These are the malevolent and the moderately benign (Milanovic 2003, p. 667). Under the moderately benign, the interdependence and increasing complexity give rise to new centers of production and consumption that are not bound by nation states (Tidwell and Lerche 2004, p. 48).

To illustrate this, there have emerged invention hubs for the information-technology middle range in Sydney, Delhi, Dublin, Singapore and San Francisco.

In these areas, intellectual, human and financial capital from one center to another freely flows. The host countries have minimal or no power over the capital movement. The countries lack the economy control capacity.

On the contrary, resources utilization and transformation of expertise from the spiteful perspective view globalization as having adverse impacts. Under this version, organizations may take advantage of domestic situations and shift production plants to favorable locations in response to the domestic milieu changes.

This occurs irrespective of the consequences to the local populations (Tidwell and Lerche 2004, p. 48). For example, a manufacturing company in Middle East may be currently profitable but less so in future.

Such an occurrence means that the owner may shift the production to China or India. In most scenarios, this depends on the financial ledger of the company. The development of capitalism is imminent when globalization is viewed from this perspective at this stage.

The free movement of capital operating through multinational companies succeeds in compelling local populations and nation-states to accept the priorities of these companies.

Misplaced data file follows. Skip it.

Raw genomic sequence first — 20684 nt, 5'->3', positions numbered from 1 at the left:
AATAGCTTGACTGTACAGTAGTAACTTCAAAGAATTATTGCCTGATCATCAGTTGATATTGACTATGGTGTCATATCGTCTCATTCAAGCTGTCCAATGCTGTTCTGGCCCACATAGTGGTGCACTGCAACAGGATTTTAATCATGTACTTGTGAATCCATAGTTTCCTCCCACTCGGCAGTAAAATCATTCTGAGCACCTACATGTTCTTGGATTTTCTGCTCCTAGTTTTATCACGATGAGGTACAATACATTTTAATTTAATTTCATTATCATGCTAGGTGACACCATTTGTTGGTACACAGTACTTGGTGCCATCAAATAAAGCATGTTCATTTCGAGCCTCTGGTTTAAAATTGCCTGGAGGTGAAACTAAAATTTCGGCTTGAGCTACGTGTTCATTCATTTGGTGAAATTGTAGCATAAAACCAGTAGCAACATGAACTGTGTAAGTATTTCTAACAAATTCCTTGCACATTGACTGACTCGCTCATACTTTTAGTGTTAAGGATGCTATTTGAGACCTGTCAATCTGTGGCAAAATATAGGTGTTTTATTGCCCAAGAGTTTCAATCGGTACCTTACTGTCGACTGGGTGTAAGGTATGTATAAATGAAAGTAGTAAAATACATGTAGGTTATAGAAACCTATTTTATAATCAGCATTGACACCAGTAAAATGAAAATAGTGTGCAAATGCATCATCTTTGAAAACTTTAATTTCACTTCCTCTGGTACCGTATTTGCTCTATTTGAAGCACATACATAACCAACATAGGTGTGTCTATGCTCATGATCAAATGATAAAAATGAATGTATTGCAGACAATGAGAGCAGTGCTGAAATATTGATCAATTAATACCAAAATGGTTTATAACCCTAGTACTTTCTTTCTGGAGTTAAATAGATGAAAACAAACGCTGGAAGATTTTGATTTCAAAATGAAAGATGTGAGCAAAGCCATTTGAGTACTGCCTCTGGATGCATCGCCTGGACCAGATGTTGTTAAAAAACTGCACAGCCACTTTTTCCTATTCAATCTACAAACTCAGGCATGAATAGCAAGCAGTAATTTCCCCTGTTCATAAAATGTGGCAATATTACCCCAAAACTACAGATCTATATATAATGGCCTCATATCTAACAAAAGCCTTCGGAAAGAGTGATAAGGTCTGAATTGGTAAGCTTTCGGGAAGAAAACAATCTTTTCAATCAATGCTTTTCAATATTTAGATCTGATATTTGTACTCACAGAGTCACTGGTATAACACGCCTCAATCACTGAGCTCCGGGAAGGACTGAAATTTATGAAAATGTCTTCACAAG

There are other commentators who argue that globalization is a natural hence an inevitable process. Robert Cox is one such commentator. To critiques of this view, globalization is driven both politically as well as economically.

They underestimate the inequality of globalization process to states and players caught up in the process (Hurrell and Ngaire 1995, p. 448). Globalization processes in this context impact some establishments, regions or peoples more than others. Economically, some locations or populations benefit while others are left out.

Inherently, some groups consider themselves attacked by foreign forms of culture. Others will feel unperturbed. The grand separation generated for those hurting and those gaining from the process of globalization heighten the likelihood for disagreement.

New social relations and spatial organizations are created by globalization. An event-taking place in one location thousands of miles away has impacts in another location due to the stretching of economic, political and social activities across borders.

For example, a change in NYSE share prices may result in local population losing employment in an apparel factory in India. Increased interconnectedness results in more people with diverse interests involved. A perceived or actual failure in one connection may result in conflict between and among the rest of the network.